One of three higher seeds to survive the play-in round, Northwest Missouri State's men return to Kansas City's historic Municipal Auditorium today with a different mindset and a greater sense of desperation than they had there the year before.
Whereas last year the Bearcats were safely in the Division II National Tournament with one win in Kansas City, they are now among a group of four-to-six teams that need to win the MIAA Tournament in order to extend their season beyond the weekend.
That requires Northwest (19-9) to win three games over the next four days on a neutral court against potentially three of the top four seeds in the MIAA.
Normally a very tall order, the lack of a single top 25 team in the league combined with Northwest's ability to keep games close and low-scoring give them a reasonable chance to pull it off.
"I think we can win it," said Northwest Missouri State head coach Ben McCollum. "I think we're probably one of the teams a lot of those guys don't want to see just because you're going to have to compete to beat us. It's not a thing of making or missing shots. You're going to have to beat us in all aspects of the game, so we're ready and hopefully we'll compete a little bit."
No. 1 in the league in scoring defense, Northwest took the first step toward an MIAA Tournament title with a 66-46 rout of 12th-seeded Missouri Western Monday night at Bearcat Arena.
The Bearcats made a season-high 15 three-pointers—eight by Alex Sullivan—and led from wire-to-wire.
Next up is a showdown with fourth-seeded Northeastern State today at 2:15 p.m. in the quarterfinals.
The winner moves on to the semifinals to face either top-seeded Fort Hays State or No. 9 seed Missouri Southern Saturday at noon.
The Riverhawks (19-7) hold the eighth and final tournament qualifying spot in the Central Region, and by McCollum's estimation, need two more wins to lock up a bid.
That makes this is a must-win game for both teams.
Northwest stormed back from a 20-point first half deficit to win the only regular season meeting against NSU 73-72 at Bearcat Arena Jan. 31.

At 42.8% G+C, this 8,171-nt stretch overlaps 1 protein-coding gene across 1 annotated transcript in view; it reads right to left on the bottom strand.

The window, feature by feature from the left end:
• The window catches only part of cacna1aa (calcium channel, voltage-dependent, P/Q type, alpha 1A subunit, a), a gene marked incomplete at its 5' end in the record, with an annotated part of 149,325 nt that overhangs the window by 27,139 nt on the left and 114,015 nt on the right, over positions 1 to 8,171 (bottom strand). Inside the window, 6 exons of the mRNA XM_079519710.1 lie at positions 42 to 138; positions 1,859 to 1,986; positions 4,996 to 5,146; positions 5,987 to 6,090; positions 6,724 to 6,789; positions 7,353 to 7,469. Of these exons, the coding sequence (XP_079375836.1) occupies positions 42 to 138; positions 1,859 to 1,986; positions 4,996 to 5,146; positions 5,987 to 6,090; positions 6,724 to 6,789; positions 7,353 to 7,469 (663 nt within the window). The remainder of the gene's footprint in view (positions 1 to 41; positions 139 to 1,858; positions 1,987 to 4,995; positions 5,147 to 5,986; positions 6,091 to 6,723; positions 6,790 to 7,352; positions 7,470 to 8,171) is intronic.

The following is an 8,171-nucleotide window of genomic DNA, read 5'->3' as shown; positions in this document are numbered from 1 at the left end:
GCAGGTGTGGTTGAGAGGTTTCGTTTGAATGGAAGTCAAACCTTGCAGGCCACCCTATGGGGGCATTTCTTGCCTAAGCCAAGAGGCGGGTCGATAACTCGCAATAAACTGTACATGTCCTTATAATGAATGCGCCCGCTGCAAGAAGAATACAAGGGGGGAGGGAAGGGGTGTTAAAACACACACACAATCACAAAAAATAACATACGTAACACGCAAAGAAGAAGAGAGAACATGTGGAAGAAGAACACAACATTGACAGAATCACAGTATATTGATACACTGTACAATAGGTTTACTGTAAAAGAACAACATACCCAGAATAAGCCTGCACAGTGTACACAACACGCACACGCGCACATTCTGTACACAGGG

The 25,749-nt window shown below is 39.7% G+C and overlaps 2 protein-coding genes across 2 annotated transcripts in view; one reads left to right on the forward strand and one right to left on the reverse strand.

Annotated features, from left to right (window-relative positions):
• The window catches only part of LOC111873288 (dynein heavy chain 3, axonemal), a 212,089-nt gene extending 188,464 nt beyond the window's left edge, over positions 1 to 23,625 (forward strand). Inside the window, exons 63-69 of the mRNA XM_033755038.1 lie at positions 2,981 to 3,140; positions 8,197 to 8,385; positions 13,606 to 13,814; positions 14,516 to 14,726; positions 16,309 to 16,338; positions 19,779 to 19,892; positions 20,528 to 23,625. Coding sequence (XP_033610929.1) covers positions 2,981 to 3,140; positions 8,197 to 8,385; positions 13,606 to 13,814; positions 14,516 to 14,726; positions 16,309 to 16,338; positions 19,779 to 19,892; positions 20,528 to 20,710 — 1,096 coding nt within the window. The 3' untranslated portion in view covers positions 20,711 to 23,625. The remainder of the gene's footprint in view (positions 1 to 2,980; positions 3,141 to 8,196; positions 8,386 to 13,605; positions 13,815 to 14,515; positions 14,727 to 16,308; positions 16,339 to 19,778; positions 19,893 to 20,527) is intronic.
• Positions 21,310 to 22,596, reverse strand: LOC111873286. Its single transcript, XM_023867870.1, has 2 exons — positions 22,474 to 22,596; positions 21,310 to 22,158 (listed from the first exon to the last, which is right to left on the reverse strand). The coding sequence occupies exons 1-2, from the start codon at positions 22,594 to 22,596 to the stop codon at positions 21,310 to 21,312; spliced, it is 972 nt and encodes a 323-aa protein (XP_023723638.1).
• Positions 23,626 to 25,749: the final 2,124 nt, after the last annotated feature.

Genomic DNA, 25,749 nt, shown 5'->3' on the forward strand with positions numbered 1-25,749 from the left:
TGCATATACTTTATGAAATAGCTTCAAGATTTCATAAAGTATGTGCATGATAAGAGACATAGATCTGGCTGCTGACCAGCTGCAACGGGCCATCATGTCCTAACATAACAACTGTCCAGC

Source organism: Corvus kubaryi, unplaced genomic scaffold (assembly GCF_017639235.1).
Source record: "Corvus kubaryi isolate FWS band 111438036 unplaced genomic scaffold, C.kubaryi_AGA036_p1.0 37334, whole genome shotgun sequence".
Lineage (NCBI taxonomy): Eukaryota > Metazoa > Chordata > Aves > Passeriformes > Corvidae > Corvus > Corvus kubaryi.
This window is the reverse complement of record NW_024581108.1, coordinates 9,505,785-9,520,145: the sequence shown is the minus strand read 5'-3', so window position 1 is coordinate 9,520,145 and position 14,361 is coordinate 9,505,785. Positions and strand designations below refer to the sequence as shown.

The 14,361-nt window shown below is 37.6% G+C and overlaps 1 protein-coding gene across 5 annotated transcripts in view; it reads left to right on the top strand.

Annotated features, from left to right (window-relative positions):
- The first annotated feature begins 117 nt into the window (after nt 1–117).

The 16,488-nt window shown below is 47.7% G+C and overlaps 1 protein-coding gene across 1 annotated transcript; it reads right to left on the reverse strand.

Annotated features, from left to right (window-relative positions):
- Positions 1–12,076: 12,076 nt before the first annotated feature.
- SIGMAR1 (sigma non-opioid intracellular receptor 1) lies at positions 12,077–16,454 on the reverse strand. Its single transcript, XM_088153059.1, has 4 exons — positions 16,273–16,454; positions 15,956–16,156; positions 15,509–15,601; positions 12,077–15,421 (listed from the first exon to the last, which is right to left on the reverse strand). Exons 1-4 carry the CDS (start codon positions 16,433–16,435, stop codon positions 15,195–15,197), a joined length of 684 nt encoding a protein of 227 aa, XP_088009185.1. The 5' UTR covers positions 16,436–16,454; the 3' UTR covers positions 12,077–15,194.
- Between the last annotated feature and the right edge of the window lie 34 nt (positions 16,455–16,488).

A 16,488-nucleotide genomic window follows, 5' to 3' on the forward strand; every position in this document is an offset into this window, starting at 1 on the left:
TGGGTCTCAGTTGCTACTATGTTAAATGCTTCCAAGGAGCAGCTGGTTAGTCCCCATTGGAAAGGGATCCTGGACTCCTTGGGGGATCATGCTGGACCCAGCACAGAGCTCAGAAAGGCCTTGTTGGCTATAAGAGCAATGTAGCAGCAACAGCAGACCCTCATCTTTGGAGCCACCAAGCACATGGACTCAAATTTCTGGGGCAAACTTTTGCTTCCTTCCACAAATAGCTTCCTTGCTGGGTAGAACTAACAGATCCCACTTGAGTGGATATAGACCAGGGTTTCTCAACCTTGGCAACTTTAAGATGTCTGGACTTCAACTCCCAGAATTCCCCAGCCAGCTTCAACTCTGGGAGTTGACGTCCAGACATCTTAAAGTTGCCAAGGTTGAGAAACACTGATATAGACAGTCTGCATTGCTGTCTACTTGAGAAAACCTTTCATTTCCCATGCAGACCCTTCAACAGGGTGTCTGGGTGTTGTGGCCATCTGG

Bearcat freshman guard Conner Crooker converted a three-point play with four seconds left after a pair of NSU missed free throws to give Northwest its most improbable win of the season.
Northwest played that night without top low post scorer/defender Dillon Starzl (13.0 ppg) who sat out four games with an MCL sprain.
He's back at full strength now and adds a different element to the rematch.
"We can go inside a little bit more," said McCollum. "I think the game will probably slow down quite a bit. That will help considerably. I think it will help guarding their big guy down there that's really good."
Page 2 of 3 - Also potentially working in Northwest's favor is their experience playing at Municipal Auditorium and NSU"s lack there-of.
The Bearcats have seven players that appeared in last year's two MIAA Tournament games, while NSU has never played in that venue before.
NSU is making its first-ever MIAA Tournament appearance, a year after leaving the Lonestar Conference.
"I think more the experience of playing in the conference tournament and kind of that big-time atmosphere is what could pose a threat to them versus us," said McCollum. "I think both teams will be jittery. Both teams will be a little bit sloppy early. I'm sure we'll try to figure it out from there."
Northeastern State won four of its last five regular season games and grabbed the fourth seed from Northwest on the final day of the regular season when the Bearcats lost to Truman State.
Statistically, the Riverhawks are one of the MIAA's most well-rounded teams.
They rank first in free throw percentage, second in three-point percentage and third in scoring defense, field goal percentage and rebounding defense.
The Riverhawks average above 72 points per game–eighth-best in the MIAA.
"Offensively, they really score it in a variety of ways," said McCollum. "They have two main scorers and a couple shooters. They try to beat you up with all their screening action. We just got to guard it and hope they miss a few shots."
NSU's two primary scorers—first team All-MIAA point guard Bryton Hobbs and second team All-MIAA forward Jermaine Bransford—form one of the best inside-out duos in the MIAA.
Hobbs averages 18.2 points per game—third-best in the league. Bransford scores 16 points per game—ninth-best in the MIAA—and leads the conference in rebounding with 9.7 per game.
The Bearcats limited Hobbs to just nine points on 2-9 shooting in the first meeting, while Bransford scored 17 in only 19 minutes of action due to foul trouble. Forward Landon DeMasters led NSU in scoring with 19 points, going 5-6 from the field and 9-10 at the foul line.
Northwest produced its second-highest point total of league play in the first meeting despite shooting just 39 percent, 2-12 from three and getting a combined three points from leading scorer DeAngelo Hailey (14.2 ppg) and Sullivan (11.0 ppg).
The Bearcats made up for a sub-par shooting night and minimal production from their two seniors by turning it over only eight times, making 29-32 (90.6 percent) free throws and season-best scoring games from Crooker (24 points), sophomore forward Grant Cozad (19 points) and junior guard Bryston Williams (17 points).
Those three went a combined 23-26 at the foul line. It was Crooker's first double-figure game of his career and one of only three this season for Williams.
Page 3 of 3 - "There's a few things going into the game we saw that we were able to do," said McCollum. "Obviously, we'll try to do some more of that."